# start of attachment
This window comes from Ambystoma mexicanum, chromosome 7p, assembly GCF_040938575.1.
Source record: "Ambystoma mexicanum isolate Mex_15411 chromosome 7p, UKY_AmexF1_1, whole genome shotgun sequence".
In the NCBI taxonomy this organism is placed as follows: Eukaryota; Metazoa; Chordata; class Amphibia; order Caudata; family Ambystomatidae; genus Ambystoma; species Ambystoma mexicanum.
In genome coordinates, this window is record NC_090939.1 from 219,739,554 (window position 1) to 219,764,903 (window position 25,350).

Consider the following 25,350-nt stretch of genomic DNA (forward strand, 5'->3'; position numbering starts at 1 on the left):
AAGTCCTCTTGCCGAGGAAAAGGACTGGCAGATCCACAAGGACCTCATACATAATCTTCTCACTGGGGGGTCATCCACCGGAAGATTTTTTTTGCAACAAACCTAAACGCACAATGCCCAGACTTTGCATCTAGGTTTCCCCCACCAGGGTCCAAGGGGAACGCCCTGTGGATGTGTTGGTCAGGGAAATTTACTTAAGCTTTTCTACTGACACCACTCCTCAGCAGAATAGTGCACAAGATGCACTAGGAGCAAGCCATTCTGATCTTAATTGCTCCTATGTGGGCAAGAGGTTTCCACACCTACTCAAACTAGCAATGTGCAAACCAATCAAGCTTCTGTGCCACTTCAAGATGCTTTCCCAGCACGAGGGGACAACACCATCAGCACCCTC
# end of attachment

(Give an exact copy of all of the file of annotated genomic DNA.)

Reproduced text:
This window comes from Ambystoma mexicanum, chromosome 7p, assembly GCF_040938575.1.
Source record: "Ambystoma mexicanum isolate Mex_15411 chromosome 7p, UKY_AmexF1_1, whole genome shotgun sequence".
In the NCBI taxonomy this organism is placed as follows: Eukaryota; Metazoa; Chordata; class Amphibia; order Caudata; family Ambystomatidae; genus Ambystoma; species Ambystoma mexicanum.
In genome coordinates, this window is record NC_090939.1 from 219,739,554 (window position 1) to 219,764,903 (window position 25,350).

Consider the following 25,350-nt stretch of genomic DNA (forward strand, 5'->3'; position numbering starts at 1 on the left):
AAGTCCTCTTGCCGAGGAAAAGGACTGGCAGATCCACAAGGACCTCATACATAATCTTCTCACTGGGGGGTCATCCACCGGAAGATTTTTTTTGCAACAAACCTAAACGCACAATGCCCAGACTTTGCATCTAGGTTTCCCCCACCAGGGTCCAAGGGGAACGCCCTGTGGATGTGTTGGTCAGGGAAATTTACTTAAGCTTTTCTACTGACACCACTCCTCAGCAGAATAGTGCACAAGATGCACTAGGAGCAAGCCATTCTGATCTTAATTGCTCCTATGTGGGCAAGAGGTTTCCACACCTACTCAAACTAGCAATGTGCAAACCAATCAAGCTTCTGTGCCACTTCAAGATGCTTTCCCAGCACGAGGGGACAACACCATCAGCACCCTC